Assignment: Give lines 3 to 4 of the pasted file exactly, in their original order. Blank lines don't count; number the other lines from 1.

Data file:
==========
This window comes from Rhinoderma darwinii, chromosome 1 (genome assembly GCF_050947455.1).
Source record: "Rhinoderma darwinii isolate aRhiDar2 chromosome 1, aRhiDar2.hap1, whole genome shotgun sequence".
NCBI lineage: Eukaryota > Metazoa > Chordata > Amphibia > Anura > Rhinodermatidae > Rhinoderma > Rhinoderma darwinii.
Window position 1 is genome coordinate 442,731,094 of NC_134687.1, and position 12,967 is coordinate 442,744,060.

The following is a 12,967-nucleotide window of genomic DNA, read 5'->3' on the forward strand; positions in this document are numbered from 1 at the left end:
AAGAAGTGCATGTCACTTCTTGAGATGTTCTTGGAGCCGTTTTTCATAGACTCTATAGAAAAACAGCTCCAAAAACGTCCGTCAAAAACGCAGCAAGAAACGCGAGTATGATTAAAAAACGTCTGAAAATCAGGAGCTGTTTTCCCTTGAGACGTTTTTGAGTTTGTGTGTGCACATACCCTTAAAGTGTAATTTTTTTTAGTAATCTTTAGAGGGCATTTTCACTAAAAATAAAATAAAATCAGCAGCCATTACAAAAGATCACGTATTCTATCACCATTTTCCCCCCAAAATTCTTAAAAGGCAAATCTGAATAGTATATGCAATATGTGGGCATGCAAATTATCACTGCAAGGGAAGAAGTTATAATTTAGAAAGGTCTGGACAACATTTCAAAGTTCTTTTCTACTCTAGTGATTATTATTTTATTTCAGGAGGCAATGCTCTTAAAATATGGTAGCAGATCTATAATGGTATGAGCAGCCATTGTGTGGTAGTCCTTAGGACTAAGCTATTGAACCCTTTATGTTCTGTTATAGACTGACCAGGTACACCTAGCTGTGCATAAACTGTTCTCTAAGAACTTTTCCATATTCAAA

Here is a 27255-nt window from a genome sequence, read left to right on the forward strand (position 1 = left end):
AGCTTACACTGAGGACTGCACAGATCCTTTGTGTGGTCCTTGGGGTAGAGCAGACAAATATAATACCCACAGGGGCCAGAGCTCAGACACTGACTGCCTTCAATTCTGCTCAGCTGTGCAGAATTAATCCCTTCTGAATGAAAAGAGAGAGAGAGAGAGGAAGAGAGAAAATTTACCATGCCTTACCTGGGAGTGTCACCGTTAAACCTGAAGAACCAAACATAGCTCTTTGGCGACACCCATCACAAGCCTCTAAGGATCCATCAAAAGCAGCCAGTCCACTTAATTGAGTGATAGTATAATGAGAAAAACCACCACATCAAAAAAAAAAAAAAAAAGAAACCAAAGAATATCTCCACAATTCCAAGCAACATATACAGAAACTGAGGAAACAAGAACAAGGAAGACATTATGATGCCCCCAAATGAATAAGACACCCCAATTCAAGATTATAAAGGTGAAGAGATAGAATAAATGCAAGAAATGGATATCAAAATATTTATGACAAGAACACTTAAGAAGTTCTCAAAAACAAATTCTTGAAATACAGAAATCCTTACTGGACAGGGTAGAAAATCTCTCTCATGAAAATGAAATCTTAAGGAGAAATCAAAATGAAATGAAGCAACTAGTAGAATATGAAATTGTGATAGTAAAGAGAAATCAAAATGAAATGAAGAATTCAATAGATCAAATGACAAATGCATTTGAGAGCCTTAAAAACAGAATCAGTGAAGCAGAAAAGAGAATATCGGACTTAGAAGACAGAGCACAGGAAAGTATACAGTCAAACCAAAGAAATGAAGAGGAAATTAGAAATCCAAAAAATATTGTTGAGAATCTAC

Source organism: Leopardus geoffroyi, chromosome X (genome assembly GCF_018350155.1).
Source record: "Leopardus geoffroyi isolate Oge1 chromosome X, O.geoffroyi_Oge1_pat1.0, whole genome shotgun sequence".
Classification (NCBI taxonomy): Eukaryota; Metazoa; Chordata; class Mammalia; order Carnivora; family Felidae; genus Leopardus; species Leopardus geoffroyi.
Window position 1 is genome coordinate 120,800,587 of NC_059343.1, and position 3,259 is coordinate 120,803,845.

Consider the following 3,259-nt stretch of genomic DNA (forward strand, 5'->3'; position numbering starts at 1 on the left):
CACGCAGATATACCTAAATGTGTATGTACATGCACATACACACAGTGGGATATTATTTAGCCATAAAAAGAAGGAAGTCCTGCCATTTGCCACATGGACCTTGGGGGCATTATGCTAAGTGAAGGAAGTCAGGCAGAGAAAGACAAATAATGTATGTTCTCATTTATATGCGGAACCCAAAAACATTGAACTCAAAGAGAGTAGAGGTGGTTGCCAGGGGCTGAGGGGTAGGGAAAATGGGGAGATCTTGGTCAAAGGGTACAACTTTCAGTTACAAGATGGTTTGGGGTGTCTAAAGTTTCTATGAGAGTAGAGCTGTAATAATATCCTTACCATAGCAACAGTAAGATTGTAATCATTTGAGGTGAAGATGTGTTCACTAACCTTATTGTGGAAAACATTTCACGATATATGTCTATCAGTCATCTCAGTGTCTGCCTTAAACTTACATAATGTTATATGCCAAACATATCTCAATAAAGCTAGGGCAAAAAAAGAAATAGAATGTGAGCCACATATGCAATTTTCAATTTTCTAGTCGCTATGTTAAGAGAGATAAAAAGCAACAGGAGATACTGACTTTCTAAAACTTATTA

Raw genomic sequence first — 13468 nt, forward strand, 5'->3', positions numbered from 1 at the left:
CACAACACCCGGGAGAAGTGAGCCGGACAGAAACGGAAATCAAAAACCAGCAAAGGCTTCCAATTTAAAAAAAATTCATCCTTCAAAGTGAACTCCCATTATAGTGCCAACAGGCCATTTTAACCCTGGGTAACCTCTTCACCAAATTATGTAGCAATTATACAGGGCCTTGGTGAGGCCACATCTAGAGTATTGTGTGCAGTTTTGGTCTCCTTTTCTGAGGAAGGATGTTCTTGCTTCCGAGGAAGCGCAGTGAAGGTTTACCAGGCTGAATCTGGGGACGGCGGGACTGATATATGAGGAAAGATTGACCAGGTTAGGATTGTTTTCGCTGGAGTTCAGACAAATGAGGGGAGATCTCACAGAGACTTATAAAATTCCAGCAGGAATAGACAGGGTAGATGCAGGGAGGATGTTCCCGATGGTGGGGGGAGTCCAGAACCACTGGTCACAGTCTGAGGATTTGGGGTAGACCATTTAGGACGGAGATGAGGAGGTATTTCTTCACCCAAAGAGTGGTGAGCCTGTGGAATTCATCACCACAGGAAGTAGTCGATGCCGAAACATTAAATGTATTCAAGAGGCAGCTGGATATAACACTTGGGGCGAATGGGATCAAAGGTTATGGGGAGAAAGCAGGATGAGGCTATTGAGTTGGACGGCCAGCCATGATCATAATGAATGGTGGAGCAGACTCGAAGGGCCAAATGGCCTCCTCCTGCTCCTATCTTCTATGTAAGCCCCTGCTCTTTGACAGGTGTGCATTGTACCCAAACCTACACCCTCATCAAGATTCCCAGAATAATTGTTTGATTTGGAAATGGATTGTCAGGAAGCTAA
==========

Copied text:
NCBI lineage: Eukaryota > Metazoa > Chordata > Amphibia > Anura > Rhinodermatidae > Rhinoderma > Rhinoderma darwinii.
Window position 1 is genome coordinate 442,731,094 of NC_134687.1, and position 12,967 is coordinate 442,744,060.